It's not about "starting" anything - it's already in place and I have to (at least) somehow back up what's on it, if at all possible, should the whole box fail and need replacing....at which point it'd probably be easier and cheaper to rebuild it from scratch using something I'm more familiar with...
Did you note the sentence that followed: "If you have NO experience with CPUs/software, your best bet is ..."? If you "start" your education on a PIC, you will find "real" processors to be confusing in their more orthogonal designs. The same is true if you start with a single-accumulator design (even if it has TWO accumulators) and then move to a register-file design. There are very different ways of thinking about solutions based on the programmer model you're faced with.
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Old 05-28-2020, 09:58 AM   #152
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Red face Re: Running a microcontroller in car - power supply aspects

Not wanting to give up just yet and also to hopefully get at least close to understanding stuff like in post #143, I briefly looked into registers and binary and stuff like that, since I know nothing about that, though I only did it strictly concerning this project for now, nothing too in-depth.

From what I gather, putting an Atmega328p to sleep involves setting the bits in SMCR (Sleep Mode Control Register) in a certain way, depending on how "deep" you want it to sleep and how many features you need disabled to save power. The datasheet talks about this on page 37. I'm not sure HOW you actually do that just yet. The info on Arduino registers although better than nothing, is a bit brief for my taste and mentions nothing of this SMCR.

Waking it up: what I'm trying to achieve is put the board to sleep after it sits idle for a while, then wake it up when a pin like the pins listening for the lock/unlock commands changes state, which if I understand some of these tutorials correctly is called an "external interrupt" which wakes it up once it's put to sleep by setting that SMCR. On the Arduino Mini pins 2 and 3 support this feature....again, that is if I understand this right...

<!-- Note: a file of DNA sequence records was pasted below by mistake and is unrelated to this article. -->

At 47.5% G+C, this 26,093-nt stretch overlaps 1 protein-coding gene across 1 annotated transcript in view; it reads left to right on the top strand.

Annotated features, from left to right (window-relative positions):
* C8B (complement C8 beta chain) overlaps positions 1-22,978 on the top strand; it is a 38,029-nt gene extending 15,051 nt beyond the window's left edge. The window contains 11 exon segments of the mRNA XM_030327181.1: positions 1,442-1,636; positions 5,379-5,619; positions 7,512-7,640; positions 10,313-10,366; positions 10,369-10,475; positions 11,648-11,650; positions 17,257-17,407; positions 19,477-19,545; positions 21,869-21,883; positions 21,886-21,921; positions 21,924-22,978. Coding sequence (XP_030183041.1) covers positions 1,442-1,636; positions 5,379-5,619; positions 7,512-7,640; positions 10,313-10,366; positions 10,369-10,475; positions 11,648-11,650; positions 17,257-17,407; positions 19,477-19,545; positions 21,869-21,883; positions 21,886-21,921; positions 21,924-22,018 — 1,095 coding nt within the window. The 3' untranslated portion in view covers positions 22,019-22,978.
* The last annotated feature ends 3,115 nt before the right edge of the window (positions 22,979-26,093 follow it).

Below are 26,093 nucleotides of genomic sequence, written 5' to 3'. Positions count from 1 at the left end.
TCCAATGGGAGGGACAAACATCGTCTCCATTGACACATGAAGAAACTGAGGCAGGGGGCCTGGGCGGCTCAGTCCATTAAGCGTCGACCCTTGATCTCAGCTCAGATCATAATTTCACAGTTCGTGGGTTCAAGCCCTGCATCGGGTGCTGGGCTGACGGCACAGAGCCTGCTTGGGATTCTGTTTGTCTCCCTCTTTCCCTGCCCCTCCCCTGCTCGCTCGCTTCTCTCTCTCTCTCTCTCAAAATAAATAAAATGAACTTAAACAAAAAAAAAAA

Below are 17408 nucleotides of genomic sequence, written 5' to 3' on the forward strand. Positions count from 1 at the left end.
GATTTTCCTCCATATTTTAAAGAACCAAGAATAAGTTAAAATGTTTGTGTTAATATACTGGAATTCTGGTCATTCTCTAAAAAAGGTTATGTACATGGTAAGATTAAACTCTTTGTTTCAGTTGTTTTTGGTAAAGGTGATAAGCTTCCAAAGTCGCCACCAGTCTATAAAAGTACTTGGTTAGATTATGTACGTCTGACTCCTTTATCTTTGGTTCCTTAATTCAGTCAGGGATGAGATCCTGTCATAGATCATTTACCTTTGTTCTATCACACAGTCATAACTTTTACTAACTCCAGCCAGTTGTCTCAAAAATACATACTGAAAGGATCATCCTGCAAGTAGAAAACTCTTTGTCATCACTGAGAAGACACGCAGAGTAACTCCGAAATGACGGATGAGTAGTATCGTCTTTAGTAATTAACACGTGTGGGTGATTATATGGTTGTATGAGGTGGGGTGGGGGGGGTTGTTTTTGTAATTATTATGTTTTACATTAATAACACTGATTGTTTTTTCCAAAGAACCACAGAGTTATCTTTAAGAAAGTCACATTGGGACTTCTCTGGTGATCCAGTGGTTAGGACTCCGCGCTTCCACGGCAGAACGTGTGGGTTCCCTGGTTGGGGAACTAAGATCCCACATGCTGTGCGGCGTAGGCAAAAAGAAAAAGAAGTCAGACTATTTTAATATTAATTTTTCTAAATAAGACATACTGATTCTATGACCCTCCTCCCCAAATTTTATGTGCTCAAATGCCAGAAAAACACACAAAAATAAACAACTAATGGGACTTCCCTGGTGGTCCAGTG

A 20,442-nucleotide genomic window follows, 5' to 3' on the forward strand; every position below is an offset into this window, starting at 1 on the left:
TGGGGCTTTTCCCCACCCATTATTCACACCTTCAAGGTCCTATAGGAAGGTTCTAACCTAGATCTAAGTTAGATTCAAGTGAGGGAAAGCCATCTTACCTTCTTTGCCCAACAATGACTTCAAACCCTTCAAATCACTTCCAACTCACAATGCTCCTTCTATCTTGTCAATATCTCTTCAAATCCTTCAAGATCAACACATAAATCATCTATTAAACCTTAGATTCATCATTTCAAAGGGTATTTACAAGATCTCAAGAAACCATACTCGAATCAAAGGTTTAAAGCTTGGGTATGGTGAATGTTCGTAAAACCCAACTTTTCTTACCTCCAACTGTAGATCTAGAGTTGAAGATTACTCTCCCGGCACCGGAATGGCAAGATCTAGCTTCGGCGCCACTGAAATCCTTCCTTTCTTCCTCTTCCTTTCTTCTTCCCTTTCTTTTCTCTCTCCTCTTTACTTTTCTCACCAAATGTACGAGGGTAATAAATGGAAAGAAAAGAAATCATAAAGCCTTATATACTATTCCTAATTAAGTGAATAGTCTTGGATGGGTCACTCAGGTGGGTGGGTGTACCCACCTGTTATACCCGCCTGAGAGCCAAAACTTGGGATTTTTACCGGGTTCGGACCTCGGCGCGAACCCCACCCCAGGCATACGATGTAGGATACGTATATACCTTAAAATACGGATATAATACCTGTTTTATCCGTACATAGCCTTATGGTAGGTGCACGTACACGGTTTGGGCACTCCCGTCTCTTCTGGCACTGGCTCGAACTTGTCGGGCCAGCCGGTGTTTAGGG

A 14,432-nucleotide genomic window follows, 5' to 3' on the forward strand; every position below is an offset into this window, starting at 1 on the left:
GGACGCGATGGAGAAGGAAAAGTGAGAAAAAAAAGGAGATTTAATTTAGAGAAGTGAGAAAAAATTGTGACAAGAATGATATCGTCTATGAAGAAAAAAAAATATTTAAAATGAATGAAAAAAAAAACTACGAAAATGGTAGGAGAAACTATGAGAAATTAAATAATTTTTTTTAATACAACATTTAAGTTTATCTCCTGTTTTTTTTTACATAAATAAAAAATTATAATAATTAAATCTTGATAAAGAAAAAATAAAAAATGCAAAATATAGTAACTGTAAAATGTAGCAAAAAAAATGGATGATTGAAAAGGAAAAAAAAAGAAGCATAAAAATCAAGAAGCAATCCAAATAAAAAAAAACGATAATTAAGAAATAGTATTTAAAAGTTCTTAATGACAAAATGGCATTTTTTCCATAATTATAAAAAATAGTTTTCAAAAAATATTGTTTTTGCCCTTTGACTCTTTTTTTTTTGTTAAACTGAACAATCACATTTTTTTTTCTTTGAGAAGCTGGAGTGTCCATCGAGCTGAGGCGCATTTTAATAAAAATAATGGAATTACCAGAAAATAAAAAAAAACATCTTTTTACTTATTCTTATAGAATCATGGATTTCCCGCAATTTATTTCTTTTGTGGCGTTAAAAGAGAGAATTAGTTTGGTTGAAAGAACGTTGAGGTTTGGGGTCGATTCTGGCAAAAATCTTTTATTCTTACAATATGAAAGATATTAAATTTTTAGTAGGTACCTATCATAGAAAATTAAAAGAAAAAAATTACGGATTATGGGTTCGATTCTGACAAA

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Old 06-01-2020, 12:33 PM   #153
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Default Re: Running a microcontroller in car - power supply aspects

UPDATE: I managed to learn a little bit more about this sleep business, enough to put my board to sleep successfully. Indeed it works: the current consumption drops down by a lot, though I noticed it varies quite a lot between two different projects I tried loading on it, despite the same sleep command is used. I think it has something to do with how many pins are defined as inputs vs how many as outputs, because I saw a video where the guy suggests setting all the unused pins as outputs to cut down the current consumption for some reason...
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Old 06-01-2020, 12:49 PM   #154
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Default Re: Running a microcontroller in car - power supply aspects

probably because of the pullup resistors
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Old 06-01-2020, 12:55 PM   #155
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Default Re: Running a microcontroller in car - power supply aspects